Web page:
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DAWIE’S BIG NIGHT IN (article first published : 2005-02-14)

I first saw Dawie’s Big Night In - a small man’s big story at last year’s Grahamstown Festival. Written by Clare Mortimer and performed by Thomie Holtzhausen, it was then titled Spider and can’t say I am altogether comfortable with the change of name.

“Spider” gave a much stronger reference to this multi-layered tale of an engaging, albeit dysfunctional, young man who is in the process of designing a fence by which he hopes to make his fortune. His idea is not to make a high fence but a wide one which will make it far more difficult for anyone to lift over items such as television sets!

It’s a subject all too dear to our hearts – that of protecting our properties and ourselves. But, as Dawie points out, fences not only keep people out, they keep them in. And here is where the spider reference comes in. Terrified of spiders, a phobia which was exacerbated when he was locked in a cupboard as a child, Dawie creates a fence that eventually becomes a web of entrapment because he can’t find a way to introduce a gate!

Dawie rambles on about his childhood, his work and promotional CD’s while he industriously strings together a motley selection of cords and cables through hopelessly inadequate supports. The fence is as dysfunctional as he is but he is commited to the process. Thomie Holtzhausen is an excellent dramatic actor and it is good to see him back in a piece like this after his hilarious appearance as one of the ugly sisters in Cinderella.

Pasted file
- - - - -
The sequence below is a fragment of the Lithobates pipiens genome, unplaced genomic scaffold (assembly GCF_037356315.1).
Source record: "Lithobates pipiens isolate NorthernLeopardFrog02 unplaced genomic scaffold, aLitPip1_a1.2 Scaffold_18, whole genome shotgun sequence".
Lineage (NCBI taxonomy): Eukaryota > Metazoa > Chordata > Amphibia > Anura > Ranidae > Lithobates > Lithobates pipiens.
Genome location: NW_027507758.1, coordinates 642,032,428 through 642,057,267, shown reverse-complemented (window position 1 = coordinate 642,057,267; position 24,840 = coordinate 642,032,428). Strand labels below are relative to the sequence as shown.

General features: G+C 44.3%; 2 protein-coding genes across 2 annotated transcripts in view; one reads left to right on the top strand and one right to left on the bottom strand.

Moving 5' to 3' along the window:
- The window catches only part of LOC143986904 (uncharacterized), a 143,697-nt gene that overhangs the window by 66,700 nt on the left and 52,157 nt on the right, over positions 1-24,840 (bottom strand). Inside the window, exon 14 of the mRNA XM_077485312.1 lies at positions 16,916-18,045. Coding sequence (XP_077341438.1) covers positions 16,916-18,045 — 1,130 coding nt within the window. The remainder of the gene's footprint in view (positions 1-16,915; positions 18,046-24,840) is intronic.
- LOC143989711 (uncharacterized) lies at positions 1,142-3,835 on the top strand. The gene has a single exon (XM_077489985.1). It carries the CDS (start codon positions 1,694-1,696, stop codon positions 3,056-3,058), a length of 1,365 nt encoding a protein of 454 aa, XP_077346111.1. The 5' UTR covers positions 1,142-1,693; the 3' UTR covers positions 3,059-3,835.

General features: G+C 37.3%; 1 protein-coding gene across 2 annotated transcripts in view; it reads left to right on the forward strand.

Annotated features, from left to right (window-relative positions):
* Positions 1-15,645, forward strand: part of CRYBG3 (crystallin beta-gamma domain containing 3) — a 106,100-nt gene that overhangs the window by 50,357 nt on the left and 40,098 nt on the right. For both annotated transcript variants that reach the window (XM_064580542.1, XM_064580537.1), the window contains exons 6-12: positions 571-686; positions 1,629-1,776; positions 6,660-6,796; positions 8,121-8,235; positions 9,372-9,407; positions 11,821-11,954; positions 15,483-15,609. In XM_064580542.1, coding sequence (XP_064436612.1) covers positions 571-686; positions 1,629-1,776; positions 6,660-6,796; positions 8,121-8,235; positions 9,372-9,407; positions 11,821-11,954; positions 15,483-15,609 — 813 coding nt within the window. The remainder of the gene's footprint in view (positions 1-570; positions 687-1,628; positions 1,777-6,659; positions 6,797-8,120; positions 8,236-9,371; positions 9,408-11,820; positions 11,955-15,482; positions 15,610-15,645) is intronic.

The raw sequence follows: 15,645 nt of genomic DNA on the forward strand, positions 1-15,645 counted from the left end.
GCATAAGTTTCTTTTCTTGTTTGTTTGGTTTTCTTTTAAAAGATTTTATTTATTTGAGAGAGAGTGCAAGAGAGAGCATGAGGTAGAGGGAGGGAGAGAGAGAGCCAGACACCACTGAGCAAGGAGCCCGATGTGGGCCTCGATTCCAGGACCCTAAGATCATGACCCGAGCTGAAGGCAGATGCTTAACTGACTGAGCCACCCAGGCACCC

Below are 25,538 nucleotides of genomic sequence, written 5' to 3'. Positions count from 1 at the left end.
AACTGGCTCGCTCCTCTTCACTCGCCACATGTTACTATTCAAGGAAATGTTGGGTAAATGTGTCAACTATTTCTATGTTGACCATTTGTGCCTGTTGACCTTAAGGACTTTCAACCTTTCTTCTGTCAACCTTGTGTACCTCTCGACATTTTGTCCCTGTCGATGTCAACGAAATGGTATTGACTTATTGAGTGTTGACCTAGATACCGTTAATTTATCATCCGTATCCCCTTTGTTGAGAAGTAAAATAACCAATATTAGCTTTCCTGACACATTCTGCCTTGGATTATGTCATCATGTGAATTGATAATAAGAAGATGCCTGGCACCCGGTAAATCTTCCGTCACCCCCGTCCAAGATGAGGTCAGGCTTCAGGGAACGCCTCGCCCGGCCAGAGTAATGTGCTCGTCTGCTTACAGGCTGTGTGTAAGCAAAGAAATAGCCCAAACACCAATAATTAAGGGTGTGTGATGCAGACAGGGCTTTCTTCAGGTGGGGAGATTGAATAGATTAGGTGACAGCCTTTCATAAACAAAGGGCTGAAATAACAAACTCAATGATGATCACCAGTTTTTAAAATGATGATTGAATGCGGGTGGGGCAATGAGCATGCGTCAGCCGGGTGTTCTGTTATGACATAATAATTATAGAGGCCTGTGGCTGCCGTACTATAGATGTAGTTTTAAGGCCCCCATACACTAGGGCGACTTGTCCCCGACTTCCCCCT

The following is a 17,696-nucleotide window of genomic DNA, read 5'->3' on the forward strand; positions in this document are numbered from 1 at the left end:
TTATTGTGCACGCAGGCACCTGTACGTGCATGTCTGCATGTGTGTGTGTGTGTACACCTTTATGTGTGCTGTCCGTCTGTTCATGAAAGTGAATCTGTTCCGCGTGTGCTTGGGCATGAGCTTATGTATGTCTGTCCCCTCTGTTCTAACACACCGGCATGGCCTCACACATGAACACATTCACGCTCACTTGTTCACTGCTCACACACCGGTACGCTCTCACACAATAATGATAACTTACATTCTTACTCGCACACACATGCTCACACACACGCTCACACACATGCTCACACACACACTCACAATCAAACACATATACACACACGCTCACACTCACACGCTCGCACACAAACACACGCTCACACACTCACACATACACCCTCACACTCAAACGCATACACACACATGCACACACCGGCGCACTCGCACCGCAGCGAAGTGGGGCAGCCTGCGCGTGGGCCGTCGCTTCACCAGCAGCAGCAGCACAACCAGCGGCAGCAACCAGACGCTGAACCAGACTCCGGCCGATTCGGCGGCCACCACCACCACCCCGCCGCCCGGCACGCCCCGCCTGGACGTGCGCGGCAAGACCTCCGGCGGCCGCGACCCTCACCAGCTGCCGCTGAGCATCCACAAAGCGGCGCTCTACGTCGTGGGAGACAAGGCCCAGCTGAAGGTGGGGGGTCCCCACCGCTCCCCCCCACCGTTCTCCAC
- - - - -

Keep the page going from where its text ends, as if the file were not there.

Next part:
Thomie has created an endearing character and while we know Dawie hasn’t a hope of achieving his goal, we string along (pun intended!). He is a pocket philosopher and occasionally a clear-sighted assessment of human nature comes to the fore.

I enjoyed his telling of the family going on holiday to the sea and sleeping in a huge caravan (his mother called it a park home!) with beds that folded up into the wall. What the agent hadn’t mentioned was that it was situated right next to a shunting siding so the holiday was cut short! Brief references to Dawie’s bully of a step-brother Stefan give us to understand that he is prison, but for what crime we are not quite sure.

Interspersed with Dawie’s thoughtful meanderings are voice-overs in Clare Mortimer’s calm academic tones which we are to led to believe come from the portable radio at his feet. If I remember rightly, in the first presentation of the show the relationship between Dawie, the radio and the voice-overs was stronger and more inter-active. Unless we are to assume that this is what Dawie is hearing in his head, it is illogical that a radio will suddenly spring into life without other aspects of a broadcasted programme being evident, such as an announcer, commercials or music interludes.

Having written the play particularly for Thomie Holtzhausen, Clare Mortimer describes it as a “voyeuristic look into a small man’s big story, at the same time reflecting the life of ‘everyman’. … Man is not comfortable with the randomness and chaos surrounding him and is drawn to religion and various philosophies that take us away from life’s simple truths.” In Dawie’s case, it’s his fence!

Clare has infused some delightful lines into the hour-long piece and there was a much stronger response to the humour from tonight’s preview audience than there was in Grahamstown.

Dawie’s Big Night In - a small man’s big story runs for only three performances at Kwasuka Theatre on February 24, 25 and 26. Tickets R45 are obtainable from the door but early booking is advised on 082 487 5885. – Caroline Smart




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